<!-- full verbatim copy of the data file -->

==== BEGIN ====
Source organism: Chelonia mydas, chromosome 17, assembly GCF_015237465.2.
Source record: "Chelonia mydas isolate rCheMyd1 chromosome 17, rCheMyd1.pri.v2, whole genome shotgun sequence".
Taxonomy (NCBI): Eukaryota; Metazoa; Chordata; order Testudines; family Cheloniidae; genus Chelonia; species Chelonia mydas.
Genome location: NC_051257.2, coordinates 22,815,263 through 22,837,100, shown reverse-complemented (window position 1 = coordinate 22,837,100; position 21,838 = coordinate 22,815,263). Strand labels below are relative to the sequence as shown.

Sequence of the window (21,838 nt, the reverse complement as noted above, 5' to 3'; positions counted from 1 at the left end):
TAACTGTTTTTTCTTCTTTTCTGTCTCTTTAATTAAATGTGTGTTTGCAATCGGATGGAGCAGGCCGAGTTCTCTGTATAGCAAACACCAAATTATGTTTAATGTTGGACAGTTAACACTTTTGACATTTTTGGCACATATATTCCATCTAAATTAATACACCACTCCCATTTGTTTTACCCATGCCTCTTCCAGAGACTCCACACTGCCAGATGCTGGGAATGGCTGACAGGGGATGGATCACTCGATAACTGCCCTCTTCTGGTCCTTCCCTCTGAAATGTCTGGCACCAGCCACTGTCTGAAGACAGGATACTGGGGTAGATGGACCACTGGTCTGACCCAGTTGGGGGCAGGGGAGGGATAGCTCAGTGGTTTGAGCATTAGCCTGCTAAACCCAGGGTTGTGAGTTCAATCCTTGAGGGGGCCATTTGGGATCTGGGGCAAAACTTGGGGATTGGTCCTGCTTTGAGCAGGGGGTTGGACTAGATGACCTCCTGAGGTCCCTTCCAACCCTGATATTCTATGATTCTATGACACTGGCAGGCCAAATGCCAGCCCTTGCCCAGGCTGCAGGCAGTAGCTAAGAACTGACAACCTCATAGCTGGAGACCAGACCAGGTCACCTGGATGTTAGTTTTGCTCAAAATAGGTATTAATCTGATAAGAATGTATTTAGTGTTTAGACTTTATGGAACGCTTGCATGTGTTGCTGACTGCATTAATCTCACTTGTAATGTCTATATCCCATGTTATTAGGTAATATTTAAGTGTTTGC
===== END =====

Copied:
Source organism: Chelonia mydas, chromosome 17, assembly GCF_015237465.2.
Source record: "Chelonia mydas isolate rCheMyd1 chromosome 17, rCheMyd1.pri.v2, whole genome shotgun sequence".
Taxonomy (NCBI): Eukaryota; Metazoa; Chordata; order Testudines; family Cheloniidae; genus Chelonia; species Chelonia mydas.
Genome location: NC_051257.2, coordinates 22,815,263 through 22,837,100, shown reverse-complemented (window position 1 = coordinate 22,837,100; position 21,838 = coordinate 22,815,263). Strand labels below are relative to the sequence as shown.

Sequence of the window (21,838 nt, the reverse complement as noted above, 5' to 3'; positions counted from 1 at the left end):
TAACTGTTTTTTCTTCTTTTCTGTCTCTTTAATTAAATGTGTGTTTGCAATCGGATGGAGCAGGCCGAGTTCTCTGTATAGCAAACACCAAATTATGTTTAATGTTGGACAGTTAACACTTTTGACATTTTTGGCACATATATTCCATCTAAATTAATACACCACTCCCATTTGTTTTACCCATGCCTCTTCCAGAGACTCCACACTGCCAGATGCTGGGAATGGCTGACAGGGGATGGATCACTCGATAACTGCCCTCTTCTGGTCCTTCCCTCTGAAATGTCTGGCACCAGCCACTGTCTGAAGACAGGATACTGGGGTAGATGGACCACTGGTCTGACCCAGTTGGGGGCAGGGGAGGGATAGCTCAGTGGTTTGAGCATTAGCCTGCTAAACCCAGGGTTGTGAGTTCAATCCTTGAGGGGGCCATTTGGGATCTGGGGCAAAACTTGGGGATTGGTCCTGCTTTGAGCAGGGGGTTGGACTAGATGACCTCCTGAGGTCCCTTCCAACCCTGATATTCTATGATTCTATGACACTGGCAGGCCAAATGCCAGCCCTTGCCCAGGCTGCAGGCAGTAGCTAAGAACTGACAACCTCATAGCTGGAGACCAGACCAGGTCACCTGGATGTTAGTTTTGCTCAAAATAGGTATTAATCTGATAAGAATGTATTTAGTGTTTAGACTTTATGGAACGCTTGCATGTGTTGCTGACTGCATTAATCTCACTTGTAATGTCTATATCCCATGTTATTAGGTAATATTTAAGTGTTTGC